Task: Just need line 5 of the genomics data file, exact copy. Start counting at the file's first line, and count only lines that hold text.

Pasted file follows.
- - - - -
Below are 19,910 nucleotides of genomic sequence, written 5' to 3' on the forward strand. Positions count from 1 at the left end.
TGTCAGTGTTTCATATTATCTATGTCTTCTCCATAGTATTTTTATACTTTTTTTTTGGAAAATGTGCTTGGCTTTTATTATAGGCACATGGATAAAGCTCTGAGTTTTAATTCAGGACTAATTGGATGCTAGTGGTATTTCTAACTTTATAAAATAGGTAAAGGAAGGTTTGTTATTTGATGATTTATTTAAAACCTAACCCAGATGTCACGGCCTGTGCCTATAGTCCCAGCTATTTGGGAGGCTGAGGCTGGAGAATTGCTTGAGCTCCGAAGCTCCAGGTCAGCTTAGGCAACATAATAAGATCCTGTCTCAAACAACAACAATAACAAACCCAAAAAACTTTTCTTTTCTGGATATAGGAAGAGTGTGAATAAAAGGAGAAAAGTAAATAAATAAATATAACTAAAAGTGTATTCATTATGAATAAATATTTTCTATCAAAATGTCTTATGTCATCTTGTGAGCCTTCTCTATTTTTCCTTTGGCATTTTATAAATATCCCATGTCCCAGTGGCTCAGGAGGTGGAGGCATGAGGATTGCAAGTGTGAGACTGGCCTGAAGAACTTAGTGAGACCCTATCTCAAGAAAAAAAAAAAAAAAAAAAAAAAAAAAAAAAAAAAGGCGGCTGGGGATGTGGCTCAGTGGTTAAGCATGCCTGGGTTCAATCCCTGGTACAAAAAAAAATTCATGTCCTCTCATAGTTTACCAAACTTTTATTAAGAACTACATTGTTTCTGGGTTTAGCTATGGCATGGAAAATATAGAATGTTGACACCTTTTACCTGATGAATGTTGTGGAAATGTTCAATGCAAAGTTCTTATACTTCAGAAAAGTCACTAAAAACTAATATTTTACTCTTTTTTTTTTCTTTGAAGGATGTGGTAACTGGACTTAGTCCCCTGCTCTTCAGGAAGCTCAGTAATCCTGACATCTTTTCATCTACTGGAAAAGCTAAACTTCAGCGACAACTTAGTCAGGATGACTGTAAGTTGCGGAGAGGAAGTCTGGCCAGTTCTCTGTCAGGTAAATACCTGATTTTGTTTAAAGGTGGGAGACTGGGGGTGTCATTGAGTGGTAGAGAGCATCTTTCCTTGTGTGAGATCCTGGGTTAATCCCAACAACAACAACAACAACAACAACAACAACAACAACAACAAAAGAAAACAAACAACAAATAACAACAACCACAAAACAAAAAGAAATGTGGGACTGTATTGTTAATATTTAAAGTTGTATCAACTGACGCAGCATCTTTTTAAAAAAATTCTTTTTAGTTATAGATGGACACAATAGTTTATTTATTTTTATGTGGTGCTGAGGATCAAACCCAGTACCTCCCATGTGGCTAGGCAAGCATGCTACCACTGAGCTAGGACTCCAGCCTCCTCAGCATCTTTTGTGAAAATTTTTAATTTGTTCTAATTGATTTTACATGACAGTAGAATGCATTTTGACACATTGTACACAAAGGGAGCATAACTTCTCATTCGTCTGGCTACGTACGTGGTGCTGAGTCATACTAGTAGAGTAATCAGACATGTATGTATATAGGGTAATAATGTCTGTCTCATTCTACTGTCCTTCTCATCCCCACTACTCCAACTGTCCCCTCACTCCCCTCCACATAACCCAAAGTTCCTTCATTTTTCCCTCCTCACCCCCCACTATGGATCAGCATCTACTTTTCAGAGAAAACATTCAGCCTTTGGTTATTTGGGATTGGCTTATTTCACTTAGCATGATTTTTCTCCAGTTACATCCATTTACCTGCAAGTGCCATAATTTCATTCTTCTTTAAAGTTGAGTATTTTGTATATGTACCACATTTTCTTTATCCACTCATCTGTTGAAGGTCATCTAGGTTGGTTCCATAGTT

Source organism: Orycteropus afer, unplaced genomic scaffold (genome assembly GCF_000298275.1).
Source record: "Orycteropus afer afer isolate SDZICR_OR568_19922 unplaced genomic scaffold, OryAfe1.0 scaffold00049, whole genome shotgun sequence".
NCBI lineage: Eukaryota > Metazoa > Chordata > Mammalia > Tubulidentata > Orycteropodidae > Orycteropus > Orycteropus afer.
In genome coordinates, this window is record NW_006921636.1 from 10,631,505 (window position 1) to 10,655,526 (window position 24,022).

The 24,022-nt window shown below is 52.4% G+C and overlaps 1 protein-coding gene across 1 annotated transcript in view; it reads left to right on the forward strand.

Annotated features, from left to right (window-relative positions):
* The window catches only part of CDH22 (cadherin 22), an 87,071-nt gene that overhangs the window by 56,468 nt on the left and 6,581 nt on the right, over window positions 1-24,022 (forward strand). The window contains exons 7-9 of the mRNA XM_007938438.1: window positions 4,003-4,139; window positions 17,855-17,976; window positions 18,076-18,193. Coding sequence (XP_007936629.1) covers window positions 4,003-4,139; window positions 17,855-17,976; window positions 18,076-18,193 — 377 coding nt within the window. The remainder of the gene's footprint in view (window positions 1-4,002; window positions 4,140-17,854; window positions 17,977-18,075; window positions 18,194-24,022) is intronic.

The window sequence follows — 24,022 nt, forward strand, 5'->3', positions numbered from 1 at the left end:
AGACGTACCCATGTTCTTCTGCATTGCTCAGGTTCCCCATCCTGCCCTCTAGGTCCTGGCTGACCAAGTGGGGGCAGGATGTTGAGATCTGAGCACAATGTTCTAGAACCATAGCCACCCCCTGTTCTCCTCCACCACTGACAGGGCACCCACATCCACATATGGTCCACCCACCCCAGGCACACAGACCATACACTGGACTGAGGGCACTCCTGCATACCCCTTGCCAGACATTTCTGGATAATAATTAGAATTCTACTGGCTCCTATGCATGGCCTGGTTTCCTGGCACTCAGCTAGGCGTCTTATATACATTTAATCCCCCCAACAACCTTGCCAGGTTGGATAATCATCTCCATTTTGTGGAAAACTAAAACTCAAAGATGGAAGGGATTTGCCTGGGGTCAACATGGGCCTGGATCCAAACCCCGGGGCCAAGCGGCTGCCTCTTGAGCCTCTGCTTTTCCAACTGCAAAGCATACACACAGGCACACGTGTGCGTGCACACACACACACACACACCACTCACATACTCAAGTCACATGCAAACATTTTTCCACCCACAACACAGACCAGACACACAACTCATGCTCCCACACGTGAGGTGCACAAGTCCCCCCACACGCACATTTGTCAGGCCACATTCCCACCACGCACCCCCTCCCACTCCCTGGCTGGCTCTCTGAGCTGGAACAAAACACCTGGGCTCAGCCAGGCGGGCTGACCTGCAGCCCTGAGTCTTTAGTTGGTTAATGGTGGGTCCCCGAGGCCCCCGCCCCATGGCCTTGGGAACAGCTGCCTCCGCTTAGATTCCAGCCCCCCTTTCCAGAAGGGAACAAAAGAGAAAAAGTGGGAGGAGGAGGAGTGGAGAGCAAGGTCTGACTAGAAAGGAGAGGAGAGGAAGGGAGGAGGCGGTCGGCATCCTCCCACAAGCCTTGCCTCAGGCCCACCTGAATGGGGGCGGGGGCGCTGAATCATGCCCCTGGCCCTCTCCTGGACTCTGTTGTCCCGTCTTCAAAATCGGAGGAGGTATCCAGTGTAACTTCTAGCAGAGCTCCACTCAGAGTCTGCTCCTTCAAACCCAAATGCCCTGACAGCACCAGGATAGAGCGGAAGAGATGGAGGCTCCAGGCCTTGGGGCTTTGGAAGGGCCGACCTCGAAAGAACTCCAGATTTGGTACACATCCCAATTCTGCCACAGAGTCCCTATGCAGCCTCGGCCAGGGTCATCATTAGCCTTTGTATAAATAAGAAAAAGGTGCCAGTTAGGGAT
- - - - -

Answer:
NCBI lineage: Eukaryota > Metazoa > Chordata > Mammalia > Tubulidentata > Orycteropodidae > Orycteropus > Orycteropus afer.